The Kalamazoo Civic Theatre’s production of Hello, Dolly! has everything you could want in a big Broadway show: a Jerry Herman score, hummable tunes, a talented supporting cast, strong vocals and a lead actress with the chops to nail one of American musical theatre’s best-loved roles.
One key to successfully portraying matchmaker Dolly Levi is a close relationship between lead performer and the audience. And that’s where Lori Moore’s star shines brightest. Early in the show she sets the table, as she reveals her character’s talent for meddling in all things related to love, with the engaging number, “I Put My Hand In”.
Moore also draws us in with an aside as she confides her desire to marry penny-pinching Yonkers merchant, Horace Vandergelder. Later Moore holds the house in rapt attention with an emotional declaration to her late husband that after years alone, she now intends to “rejoin the human race”. She seals the deal with her steady build into the powerful Act I finale “Before the Parade Passes By.”
In a show about second acts in love, it’s no surprise that this production of Hello, Dolly! has a strong second act of its own. The reason is simple. Director Tony Humrichouser has ensured that his actors have clearly established appealing characters in Act I whom we care about and are attached to throughout Act II.
Ken Holda, as Cornelius Hackle, and Michael Davis Arnold, as Barnaby Tucker breathe life and energy into a boy’s night on the town in New York. Their goal on this journey toward manhood: kissing a girl. Objects of their affection include Taylor Gudbrandson, as milliner Irene Molloy, who sets her cap for Cornelius, and sidekick Minnie Fay, played by Sarah Taylor, who is matched with the reluctant Barnaby.
Gudbrandson delivers the evening’s vocal highpoint in Act I with a sumptuous rendition of “Ribbons Down My Back”. She joins Taylor, Arnold and Holda in Act II for the foursome’s charming after dark strut through the city in “Elegance”.
Front and center in establishing the rollicking atmosphere of Harmonia Gardens, the setting for the key scenes in Act II, are eight tuxedo-clad galloping waiters who serve, sing and entertain with a virtual three-ring circus full of acrobatic acuity, dance maneuvers, and precise drills with trays and food. Credit Joseph NiCastro for the choreography in this and other scenes.
The most important function of this male chorus is to usher in the show’s title character with the show’s title number. Hello, Dolly! has all of the spectacle and appeal you might expect this well- known song to have, largely because of the personal connection Moore’s character has with members of the wait staff. She calls each by name. They respond and warmly welcome her back into the restaurant she once knew. It’s a nice touch that makes Dolly even more desirable as a partner for the grumpy and cold-natured Vandergelder, wonderfully rendered by Hal Hobson-Morse.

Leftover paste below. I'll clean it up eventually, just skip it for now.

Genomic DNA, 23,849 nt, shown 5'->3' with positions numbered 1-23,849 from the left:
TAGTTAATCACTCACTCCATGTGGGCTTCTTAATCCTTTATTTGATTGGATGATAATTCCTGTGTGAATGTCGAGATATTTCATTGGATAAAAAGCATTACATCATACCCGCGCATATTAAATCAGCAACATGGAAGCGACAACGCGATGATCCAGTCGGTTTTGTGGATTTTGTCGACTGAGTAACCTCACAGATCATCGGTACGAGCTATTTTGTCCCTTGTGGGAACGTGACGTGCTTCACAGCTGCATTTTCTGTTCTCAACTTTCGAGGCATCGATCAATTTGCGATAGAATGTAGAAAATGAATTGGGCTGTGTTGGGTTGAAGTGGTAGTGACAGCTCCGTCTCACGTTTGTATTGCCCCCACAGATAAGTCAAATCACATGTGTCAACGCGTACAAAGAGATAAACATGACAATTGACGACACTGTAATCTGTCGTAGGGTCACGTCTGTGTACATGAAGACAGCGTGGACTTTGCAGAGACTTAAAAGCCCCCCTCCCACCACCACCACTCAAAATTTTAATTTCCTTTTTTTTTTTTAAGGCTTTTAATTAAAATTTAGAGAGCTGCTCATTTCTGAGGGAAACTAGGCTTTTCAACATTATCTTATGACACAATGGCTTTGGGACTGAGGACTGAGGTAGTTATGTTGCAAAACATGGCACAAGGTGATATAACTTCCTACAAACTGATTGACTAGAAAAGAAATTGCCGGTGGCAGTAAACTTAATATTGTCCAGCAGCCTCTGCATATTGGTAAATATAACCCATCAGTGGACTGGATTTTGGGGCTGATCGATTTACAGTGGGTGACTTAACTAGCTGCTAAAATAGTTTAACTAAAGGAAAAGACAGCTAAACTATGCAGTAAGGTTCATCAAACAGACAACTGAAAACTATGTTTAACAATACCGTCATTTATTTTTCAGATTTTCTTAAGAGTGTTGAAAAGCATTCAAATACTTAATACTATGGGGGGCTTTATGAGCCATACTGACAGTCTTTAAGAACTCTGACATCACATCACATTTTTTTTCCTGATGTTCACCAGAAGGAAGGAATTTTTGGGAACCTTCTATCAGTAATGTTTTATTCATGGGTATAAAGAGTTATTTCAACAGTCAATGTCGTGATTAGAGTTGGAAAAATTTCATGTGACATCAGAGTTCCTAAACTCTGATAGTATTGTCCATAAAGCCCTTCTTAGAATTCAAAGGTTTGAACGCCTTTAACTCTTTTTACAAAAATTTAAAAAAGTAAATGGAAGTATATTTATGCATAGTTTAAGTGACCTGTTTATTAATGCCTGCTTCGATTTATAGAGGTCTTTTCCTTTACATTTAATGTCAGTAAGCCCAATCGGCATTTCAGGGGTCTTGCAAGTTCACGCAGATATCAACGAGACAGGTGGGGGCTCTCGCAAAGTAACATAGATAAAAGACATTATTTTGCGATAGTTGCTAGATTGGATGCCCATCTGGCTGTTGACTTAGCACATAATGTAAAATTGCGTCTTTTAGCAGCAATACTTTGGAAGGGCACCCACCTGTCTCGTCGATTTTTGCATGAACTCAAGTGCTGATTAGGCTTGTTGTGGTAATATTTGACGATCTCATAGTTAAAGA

While all of the frenetic activity by the wait staff is a joy to behold, it also serves as a diversion for the attention of Vandergelder. More importantly, it assists Dolly in the rehabilitation of this monetary and emotional miser.
Hal Hobson-Morse, though at first immovable as one devoid of empathy and human feeling, waivers under Dolly’s direction, as she falsely assures Horace that she has no desire to marry him.
After Ken Holda’s moving tribute to Cornelius’s love for Irene, in “It Only Takes a Moment,” and a night in an empty jail cell, cracks appear in Vandergelder’s heretofore resolute armor.
Hobson-Morse completes the believable transformation in his feed store as he caves in to the woman he knows he must marry—if she will have him. His solo rendition of the title song is not the warm welcome back heard from the waiters, but an acknowledgement that he now sees Dolly in a new light: as his bride to be and as a woman to be reckoned with.
Also to be reckoned with are the technical demands of producing Hello, Dolly! Here the Civic’s staff more than rises to the occasion. Scenic Designer David Kyhn’s set is visually striking and can shift quickly from a Yonkers feed store to New York City sets unified by Tiffany-inspired motifs.
Sara Tomaszewski’s costumes, hats and hair evoke the gay nineties with color and flair that extend from the tip of the ostrich plume atop Dolly’s head to the bottom of the bustle that backs her charge onto the stage.
Music Director Marie McColley-Kerstetter does justice to Jerry Herman’s score throughout from the spirited overture, to the lifting Finale Ultimo. The music, the acting, and other technical elements make this splendid production of Hello, Dolly! the perfect opener for the Civic’s 90th season.